In Fairfax County schools, 22 to 25 percent of high school students in three non-honors math courses — Algebra 2, geometry and pre-calculus — did not pass finals last year. Students in the same courses at the honors level did far better, with exam failure rates of 5 to 7 percent.
Few districts in the region reported the widespread problems that have left many reeling in Montgomery, where a majority of 30,000 students enrolled in seven math courses failed math exams during the fall semester. More recently, Montgomery school data showed steep rates of final-exam failure in some biology, English and history courses.
But previously unreleased figures from six of 10 other local school systems show that exam failure is not uncommon, even if it is not widely known. Many districts do not closely track final-exam grades systemwide, The Post found. In most cases, the data provided were compiled in response to The Post’s requests.
In an era of standardized testing, the high school final exam — though still important to many — may have slipped in standing. Many school leaders said they are more focused on other measures of student success and school performance: state-mandated tests, course grades, graduation rates, Advanced Placement exam results, SAT scores.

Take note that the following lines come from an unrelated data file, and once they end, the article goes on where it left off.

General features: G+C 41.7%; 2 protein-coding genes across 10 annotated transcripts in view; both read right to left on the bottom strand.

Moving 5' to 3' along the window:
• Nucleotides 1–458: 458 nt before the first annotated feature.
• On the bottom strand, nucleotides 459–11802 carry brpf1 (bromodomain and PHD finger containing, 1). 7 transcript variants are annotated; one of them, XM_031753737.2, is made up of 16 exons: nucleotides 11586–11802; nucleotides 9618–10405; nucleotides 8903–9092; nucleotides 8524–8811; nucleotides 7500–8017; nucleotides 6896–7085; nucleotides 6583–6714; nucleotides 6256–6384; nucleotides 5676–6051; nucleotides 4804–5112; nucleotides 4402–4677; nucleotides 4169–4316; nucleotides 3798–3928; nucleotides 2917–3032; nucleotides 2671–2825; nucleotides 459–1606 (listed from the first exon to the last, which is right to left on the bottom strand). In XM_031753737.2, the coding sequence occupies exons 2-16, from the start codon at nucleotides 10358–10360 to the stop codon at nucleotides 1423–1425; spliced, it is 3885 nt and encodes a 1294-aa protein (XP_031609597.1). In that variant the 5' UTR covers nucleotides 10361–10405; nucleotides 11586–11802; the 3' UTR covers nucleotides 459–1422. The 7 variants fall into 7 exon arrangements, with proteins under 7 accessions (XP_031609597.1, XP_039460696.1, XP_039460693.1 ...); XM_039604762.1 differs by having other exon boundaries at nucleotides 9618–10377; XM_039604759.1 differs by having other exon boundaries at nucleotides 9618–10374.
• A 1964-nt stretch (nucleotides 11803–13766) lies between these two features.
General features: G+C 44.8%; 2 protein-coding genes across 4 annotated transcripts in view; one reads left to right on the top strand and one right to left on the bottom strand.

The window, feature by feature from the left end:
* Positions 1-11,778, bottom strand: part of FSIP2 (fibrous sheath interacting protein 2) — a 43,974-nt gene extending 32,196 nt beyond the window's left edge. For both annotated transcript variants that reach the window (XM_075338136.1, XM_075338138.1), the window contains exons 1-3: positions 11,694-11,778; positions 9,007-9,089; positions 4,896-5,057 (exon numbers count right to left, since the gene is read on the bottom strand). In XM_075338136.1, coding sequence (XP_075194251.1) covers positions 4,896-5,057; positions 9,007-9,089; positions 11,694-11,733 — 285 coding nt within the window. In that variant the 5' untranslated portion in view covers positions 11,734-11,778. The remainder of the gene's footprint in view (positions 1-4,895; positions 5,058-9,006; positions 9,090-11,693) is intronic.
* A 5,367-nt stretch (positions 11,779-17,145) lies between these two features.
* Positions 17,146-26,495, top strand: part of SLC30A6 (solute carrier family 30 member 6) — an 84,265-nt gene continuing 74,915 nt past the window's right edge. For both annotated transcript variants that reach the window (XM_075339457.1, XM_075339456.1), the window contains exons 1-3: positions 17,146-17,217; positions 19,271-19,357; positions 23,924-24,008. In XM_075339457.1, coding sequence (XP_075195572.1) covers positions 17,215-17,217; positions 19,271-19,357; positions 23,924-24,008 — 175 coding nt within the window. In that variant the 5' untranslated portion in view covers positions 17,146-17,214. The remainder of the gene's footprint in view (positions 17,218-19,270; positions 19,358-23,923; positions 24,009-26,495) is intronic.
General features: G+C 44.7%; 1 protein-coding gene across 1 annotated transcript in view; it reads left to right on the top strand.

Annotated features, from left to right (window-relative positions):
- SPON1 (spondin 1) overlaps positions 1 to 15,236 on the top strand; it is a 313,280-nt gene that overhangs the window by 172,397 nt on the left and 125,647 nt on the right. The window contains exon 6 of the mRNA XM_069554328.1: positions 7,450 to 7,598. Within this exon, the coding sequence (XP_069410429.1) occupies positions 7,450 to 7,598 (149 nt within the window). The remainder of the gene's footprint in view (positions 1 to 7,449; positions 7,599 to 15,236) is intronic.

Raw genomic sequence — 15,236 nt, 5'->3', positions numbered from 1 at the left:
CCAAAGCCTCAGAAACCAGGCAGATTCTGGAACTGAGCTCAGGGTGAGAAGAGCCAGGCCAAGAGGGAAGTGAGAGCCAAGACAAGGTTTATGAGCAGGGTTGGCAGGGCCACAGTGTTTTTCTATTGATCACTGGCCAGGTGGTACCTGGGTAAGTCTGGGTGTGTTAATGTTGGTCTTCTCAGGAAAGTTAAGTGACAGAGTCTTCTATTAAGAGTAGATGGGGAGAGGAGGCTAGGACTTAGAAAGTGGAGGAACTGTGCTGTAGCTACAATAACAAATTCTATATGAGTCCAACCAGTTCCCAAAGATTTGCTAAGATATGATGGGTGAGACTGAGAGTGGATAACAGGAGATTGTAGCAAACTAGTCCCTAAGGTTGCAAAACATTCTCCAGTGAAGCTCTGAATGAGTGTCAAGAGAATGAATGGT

But experts say that if the results of final exams are not collected and analyzed, larger questions are in order.
“How important are they, and if they’re not important, why are they still there?” asked Francis “Skip” Fennell, a professor of education at McDaniel College in Maryland and past president of the National Council of Teachers of Mathematics.
Robert C. Pianta, dean of the Curry School of Education at the University of Virginia, said that if exams are good tests of mastery, results can be useful in guiding teaching, assessing curricula and helping students. “I can’t imagine not wanting to look at the data,” Pianta said. “If no one’s looking at those exam scores, that’s information that’s not being used, and that’s too bad.”
In Montgomery, high failure rates on high school exams go back a number of years, but the issue came to light most recently when Rockville PTSA President Dylan Presman obtained figures and e-mailed them widely in late April. Finals count for 25 percent of a course grade in Montgomery schools.
Since the disclosure of widespread failures, parents, teachers and elected officials have raised concerns about the county’s grading policies, exam content, teaching and student placement. Two study groups are forming to look into the problem, starting this summer.